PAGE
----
Shrimp Heads and Cooperatives

SHRIMP HEADS

With the recent news about imported frozen shrimps full of anti biotics and illegal drugs that have been long identified as carcinogenic and have been banned in the U.S., it is even more important to eat locally. Locally caught shrimps have none of those harmful carcinogens and what little chemical is found on them is marginal compared to the imported, farmed, frozen varieties where it is a common practice to introduce drugs into the population in order to increase harvest. The wild caught shrimps that we get locally also taste better.

Durham Farmer's Market viewed from the hill

I love seafood and I grew up eating really good and fresh seafood so I am a bit of a seafood snob anyway. I only buy fish and shell fish that are practically still jumping and here in Durham, there was a time when I couldn’t find any decent seafood aside from the filleted and frozen kinds. I also liked seeing all the parts to my seafood. Heads, tails, and all, which seemed to freak out a lot of people around these parts.

Lately though, I have been excited to find not only caught in the wild Carolina Shrimps at local grocery stores but also cooperatives for locally caught seafood. And guess what? Sometimes they end up being cheaper than the imported variety because they don’t do anything to process them. They sell them whole! Heads and all (even fish now), just as they were netted from the ocean! And that’s how I prefer them anyway. There’s nothing like the flavor of shrimp heads 🙂 I won’t go to the Anthony Bourdain like waxing about sucking out shrimp brains. But trust me, they are good! There is a lot to be said for the local food movement mentality. Not only do we eat better tasting food, they are also fresher and safer for you.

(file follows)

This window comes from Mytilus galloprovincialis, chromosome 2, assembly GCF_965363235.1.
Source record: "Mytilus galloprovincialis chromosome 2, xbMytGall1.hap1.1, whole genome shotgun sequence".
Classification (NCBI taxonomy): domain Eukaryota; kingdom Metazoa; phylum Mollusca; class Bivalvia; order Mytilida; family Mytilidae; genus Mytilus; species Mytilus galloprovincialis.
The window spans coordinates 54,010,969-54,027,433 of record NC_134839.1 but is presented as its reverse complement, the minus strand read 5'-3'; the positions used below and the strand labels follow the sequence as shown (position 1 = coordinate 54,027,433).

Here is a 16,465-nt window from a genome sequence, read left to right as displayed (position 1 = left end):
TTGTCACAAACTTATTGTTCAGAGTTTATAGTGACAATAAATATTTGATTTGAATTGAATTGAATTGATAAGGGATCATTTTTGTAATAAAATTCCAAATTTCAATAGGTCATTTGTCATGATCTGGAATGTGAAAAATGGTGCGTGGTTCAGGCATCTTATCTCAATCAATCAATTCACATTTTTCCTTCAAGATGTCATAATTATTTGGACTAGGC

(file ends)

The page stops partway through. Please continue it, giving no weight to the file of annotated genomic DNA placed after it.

Aside from the local produce at the farmer's market, you can also listen to local musical talents.

COOPERATIVES

It is then fitting that 2012 has been declared by the United Nations as the International Year of Cooperatives. The Community Tour is a tour to promote the virtues of volunteerism, in support of the communities, to honor those who honor those who give to their communities and at the same time to encourage others to do the same.

The 2012 Community Tour is a 2,300 miles bike ride which started on May 12th in Florida and will end in Portland Maine on July 7th, the International Day of Cooperatives. Durham was chosen as one of the eight stops on this tour appropriately and proudly as it is one of the greatest center for grassroots movements here in the triangle area of North Carolina.

The Durham stop will be this weekend, Saturday, June 2nd from 11 AM to 3PM at the American Tobacco Campus on Blackwell Street downtown. It will be a day-long, family friendly event with entertainment, food samples, cooking demonstrations and other fun events for kids and family alike.

If you want to try your hand at growing your own vegetables, you can also buy plants.

My girls and I will be there again, as soon as we finish visiting the Durham Farmer’s Market just down the street. It is going to be a fun weekend and will I need it after this hectic week I am having at work! So if you’re in Durham, make sure to make your way downtown this weekend. It’s going to be a perfect weekend to be out and about and enjoy the community.

By the way, there is an awesome bakery at the farmer’s market that sells the best croissants in Durham. You should try to go and find them. My girls and I will be there 🙂

 

 

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